Today, we’re going to be touching on a more serious topic:
Yep! It’s not the prettiest of topics, but it’s something all business owners should be aware of when running a business. Especially in the industry of trades, hospitality, etc.
Given Parliament recently passed a bill relating to the Workplace Safety Legislation amendments on workplace manslaughter (26 Nov 2019), it has never been more important than ever to pay attention to the rules.
This new legislation is expected to come into effect by 1 July 2020 (at the latest) and contains tightened criteria for company directors and owners in the case of a workplace accident or dispute.
Trust us… you don’t want to find yourself caught in this sticky situation because you didn’t follow the rules…
So, what happens if you get charged with workplace manslaughter?
Well for a start, getting convicted of manslaughter will not result in you walking away with a slap on the wrist.
If you are convicted of workplace manslaughter, you can be hit with a 20 year imprisonment sentence (max) and a fine of $16.5 million (max) for body corporates.
This is why it’s critical to revise the current Work Safe guidelines and abide by all relevant policies/procedures to ensure that your:
- workplace is safe
- employees are safe, and most of all
- you are safe too.
When does Workplace Manslaughter apply?
According to the Worksafe.vic.gov.au website, workplace manslaughter applies when all of the elements of the offence are proven:
- the accused is a body corporate or a person who is not an employee or volunteer
- the accused owed the victim a duty of care pursuant to sections 21 to 24 or sections 26 to 31 of the OHS Act (this includes duties owed to employees, contractors and members of the public) (applicable duties)
- the accused breached that duty by criminal negligence in circumstances where there was a high risk of death, serious injury or serious illness
- the act that breached the duty of care was committed consciously and voluntarily
- the accused’s breach of the duty causes the victim’s death.
They have also stated that a death of a person (even sometime after the relevant event) can be deemed workplace manslaughter, if it fits the relevant criteria.
For example, if one of your employees develops an asbestos-related disease and wasn’t provided with sufficient personal protective gear and equipment whilst working for you, you could be found liable (depending on the circumstances).
Can I be charged with Workplace Manslaughter even if I wasn’t at the incident?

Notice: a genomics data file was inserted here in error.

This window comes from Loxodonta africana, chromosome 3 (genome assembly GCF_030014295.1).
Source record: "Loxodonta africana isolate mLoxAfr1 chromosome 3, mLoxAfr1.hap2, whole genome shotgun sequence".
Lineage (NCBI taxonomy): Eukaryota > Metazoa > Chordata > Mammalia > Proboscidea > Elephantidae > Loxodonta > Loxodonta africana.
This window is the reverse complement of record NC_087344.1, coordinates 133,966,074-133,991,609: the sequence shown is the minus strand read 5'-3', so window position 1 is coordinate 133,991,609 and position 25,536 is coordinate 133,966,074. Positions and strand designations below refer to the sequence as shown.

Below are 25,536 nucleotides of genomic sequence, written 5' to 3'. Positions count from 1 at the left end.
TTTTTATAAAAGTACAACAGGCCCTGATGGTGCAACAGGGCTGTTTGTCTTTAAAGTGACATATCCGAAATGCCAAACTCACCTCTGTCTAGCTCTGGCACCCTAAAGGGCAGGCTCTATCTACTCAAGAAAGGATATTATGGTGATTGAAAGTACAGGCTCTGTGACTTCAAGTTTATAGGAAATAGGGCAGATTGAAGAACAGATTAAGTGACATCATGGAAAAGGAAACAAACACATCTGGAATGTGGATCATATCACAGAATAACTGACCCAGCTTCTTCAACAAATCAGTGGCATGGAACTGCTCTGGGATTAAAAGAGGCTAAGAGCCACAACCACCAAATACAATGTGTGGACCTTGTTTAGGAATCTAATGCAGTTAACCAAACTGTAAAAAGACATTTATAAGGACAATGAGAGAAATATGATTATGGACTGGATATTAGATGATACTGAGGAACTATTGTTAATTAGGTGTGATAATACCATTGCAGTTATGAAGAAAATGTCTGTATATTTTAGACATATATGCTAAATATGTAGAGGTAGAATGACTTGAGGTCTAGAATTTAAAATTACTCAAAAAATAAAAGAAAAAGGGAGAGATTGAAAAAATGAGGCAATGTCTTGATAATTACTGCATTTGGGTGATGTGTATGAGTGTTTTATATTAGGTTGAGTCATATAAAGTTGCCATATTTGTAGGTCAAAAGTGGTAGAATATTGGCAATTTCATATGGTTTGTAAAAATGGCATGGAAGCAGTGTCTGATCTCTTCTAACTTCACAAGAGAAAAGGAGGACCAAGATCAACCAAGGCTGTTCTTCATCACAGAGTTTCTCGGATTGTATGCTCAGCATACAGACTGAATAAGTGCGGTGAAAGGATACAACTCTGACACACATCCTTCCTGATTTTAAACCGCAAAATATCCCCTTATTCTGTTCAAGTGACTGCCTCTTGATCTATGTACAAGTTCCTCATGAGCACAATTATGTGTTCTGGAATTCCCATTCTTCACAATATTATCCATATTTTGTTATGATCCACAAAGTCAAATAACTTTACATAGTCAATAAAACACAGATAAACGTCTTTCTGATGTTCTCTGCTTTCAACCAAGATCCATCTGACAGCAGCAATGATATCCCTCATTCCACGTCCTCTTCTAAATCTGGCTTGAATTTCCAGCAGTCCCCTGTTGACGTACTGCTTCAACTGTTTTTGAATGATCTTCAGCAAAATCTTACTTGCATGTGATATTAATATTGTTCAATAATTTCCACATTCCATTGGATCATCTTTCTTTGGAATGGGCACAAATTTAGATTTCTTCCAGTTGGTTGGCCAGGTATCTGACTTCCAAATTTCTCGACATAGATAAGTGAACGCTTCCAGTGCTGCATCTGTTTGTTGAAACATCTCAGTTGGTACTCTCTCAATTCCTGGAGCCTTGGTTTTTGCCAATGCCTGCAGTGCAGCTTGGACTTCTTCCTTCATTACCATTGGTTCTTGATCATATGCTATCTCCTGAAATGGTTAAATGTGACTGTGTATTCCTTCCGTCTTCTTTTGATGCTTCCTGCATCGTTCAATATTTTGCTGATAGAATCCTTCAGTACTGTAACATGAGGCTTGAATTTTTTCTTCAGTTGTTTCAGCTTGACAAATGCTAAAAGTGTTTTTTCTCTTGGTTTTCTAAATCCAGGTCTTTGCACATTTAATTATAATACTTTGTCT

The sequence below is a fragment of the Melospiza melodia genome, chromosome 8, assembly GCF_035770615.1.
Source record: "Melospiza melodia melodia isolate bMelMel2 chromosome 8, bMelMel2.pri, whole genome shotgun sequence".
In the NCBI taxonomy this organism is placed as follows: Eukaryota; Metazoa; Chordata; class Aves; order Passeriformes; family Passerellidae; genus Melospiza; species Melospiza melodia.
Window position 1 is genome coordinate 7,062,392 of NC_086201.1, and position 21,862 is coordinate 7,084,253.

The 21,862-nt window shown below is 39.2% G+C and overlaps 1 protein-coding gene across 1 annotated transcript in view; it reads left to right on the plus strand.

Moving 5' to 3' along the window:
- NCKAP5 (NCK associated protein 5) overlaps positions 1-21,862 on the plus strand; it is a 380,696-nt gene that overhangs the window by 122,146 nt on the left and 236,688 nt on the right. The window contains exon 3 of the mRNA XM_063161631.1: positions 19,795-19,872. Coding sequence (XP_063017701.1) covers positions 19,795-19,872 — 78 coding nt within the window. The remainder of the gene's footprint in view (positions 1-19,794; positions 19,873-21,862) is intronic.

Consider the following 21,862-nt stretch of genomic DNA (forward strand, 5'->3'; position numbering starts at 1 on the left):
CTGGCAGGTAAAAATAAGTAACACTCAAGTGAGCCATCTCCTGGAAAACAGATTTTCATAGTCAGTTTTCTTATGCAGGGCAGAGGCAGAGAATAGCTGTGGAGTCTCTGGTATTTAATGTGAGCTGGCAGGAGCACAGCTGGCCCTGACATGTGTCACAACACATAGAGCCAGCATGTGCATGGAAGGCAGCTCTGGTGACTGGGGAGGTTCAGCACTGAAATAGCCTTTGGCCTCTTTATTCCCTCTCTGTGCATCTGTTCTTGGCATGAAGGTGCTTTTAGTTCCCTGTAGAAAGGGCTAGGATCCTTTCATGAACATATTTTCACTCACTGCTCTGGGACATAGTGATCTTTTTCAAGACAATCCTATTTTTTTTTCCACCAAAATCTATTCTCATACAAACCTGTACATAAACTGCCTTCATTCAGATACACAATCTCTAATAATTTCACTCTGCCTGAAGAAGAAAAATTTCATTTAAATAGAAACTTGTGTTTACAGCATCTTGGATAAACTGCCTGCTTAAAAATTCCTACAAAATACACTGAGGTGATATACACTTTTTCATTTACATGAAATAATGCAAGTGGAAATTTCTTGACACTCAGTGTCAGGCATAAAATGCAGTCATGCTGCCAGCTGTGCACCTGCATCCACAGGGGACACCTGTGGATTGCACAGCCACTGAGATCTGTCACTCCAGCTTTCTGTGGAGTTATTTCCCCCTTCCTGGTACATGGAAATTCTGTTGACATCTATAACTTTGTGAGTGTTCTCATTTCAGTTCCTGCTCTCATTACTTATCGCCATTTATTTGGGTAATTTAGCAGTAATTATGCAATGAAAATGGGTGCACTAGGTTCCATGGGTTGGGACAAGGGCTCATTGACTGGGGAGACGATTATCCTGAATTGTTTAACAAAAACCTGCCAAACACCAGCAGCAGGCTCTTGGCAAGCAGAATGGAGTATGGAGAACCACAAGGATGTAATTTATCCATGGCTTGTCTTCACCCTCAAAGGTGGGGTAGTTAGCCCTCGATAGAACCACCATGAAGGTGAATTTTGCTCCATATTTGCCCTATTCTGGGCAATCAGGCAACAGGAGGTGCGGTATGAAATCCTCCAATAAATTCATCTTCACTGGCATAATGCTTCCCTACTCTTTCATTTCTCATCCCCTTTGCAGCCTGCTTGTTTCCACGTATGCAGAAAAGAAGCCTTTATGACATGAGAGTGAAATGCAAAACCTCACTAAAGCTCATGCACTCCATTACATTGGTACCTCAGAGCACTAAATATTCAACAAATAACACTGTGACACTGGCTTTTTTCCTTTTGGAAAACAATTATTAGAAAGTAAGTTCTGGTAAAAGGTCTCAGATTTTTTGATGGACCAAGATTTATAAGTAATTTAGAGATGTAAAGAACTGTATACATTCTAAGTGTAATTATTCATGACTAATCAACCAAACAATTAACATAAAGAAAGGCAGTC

You sure can.
According to Work Safe:
“a person, a body corporate, an unincorporated body or association or a partnership, including government entities and officers of these entities (but not employees or volunteers), who owes applicable duties to ensure the health and safety of another person in the workplace, can be charged with Workplace Manslaughter.”
This can include:
- the trustee of a trust
- company directors and secretaries
- Key decision makers that impact a substantial part of an organisation’s business.
- Partners of a partnership / joint venture
- People who affect the organisations financial standing significantly
It can really apply to anyone who owns a business or has a key role to play in the running of a business.
But… But… But…
What if it wasn’t my fault or I did my best to prevent it from happening?
Before you start stressing, there’s a couple of things we’d like to mention…
Despite how it sounds, not just anyone can be charged with workplace manslaughter.
In order to be convicted, the following 2 things must be proven:
- Negligent Conduct
- Causation (The your negligent conduct caused the death)
1) Negligent Conduct
In order to be whacked with workplace manslaughter penalties, there must be evidence of negligent conduct.
According to the Work Safe website, negligence is deemed as follows:
“Voluntary and deliberate conduct is ‘negligent’ if it involves a great falling short of the standard of care that a reasonable person would have exercised in the circumstances and involves a high risk of death, serious injury or serious illness”
This test is regularly applied in common law cases and takes into account common sense which is good.
Some examples of negligence could include:
- Failure to take reasonable action to fix a dangerous situation, where failing to do so causes a high risk of death, serious injury or serious illness.
- Not adequately managing, controlling or supervising employees
2) Causation: The conduct caused the death
In addition to negligence, it must also be proven that the death of the person was directly caused by the accused’s negligence or breached duty of care.
This is determined again by an existing common law test that considers whether an ordinary person would hold the accused’s actions or inaction liable as the direct cause of death.
As you can see, there are some pretty extensive criteria to be broken in order to be charged with workplace manslaughter BUT it is something that every business owner MUST be aware of.
If you’re not across your responsibilities or duty of care to your staff, it could happen.
We hope that this has helped to demystify the latest changes to the Workplace Safety Legislation and keep you in the loop.
That way you can continue to run your business operations confidently and as clean as a whistle.
If you have any questions about Work Safe Regulations or Workplace Manslaughter, you’re welcome to give us a call on (03) 9762 7344.